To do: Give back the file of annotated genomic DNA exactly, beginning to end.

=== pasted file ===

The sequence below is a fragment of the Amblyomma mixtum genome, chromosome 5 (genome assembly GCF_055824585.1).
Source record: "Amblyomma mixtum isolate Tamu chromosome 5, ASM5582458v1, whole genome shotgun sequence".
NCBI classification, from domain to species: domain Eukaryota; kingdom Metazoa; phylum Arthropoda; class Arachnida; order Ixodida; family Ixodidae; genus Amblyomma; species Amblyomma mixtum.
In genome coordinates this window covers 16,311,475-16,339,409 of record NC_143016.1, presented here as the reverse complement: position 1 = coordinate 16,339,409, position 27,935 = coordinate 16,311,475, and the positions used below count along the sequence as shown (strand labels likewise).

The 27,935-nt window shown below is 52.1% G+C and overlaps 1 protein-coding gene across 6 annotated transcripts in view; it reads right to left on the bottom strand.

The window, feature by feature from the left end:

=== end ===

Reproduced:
The sequence below is a fragment of the Amblyomma mixtum genome, chromosome 5 (genome assembly GCF_055824585.1).
Source record: "Amblyomma mixtum isolate Tamu chromosome 5, ASM5582458v1, whole genome shotgun sequence".
NCBI classification, from domain to species: domain Eukaryota; kingdom Metazoa; phylum Arthropoda; class Arachnida; order Ixodida; family Ixodidae; genus Amblyomma; species Amblyomma mixtum.
In genome coordinates this window covers 16,311,475-16,339,409 of record NC_143016.1, presented here as the reverse complement: position 1 = coordinate 16,339,409, position 27,935 = coordinate 16,311,475, and the positions used below count along the sequence as shown (strand labels likewise).

The 27,935-nt window shown below is 52.1% G+C and overlaps 1 protein-coding gene across 6 annotated transcripts in view; it reads right to left on the bottom strand.

The window, feature by feature from the left end: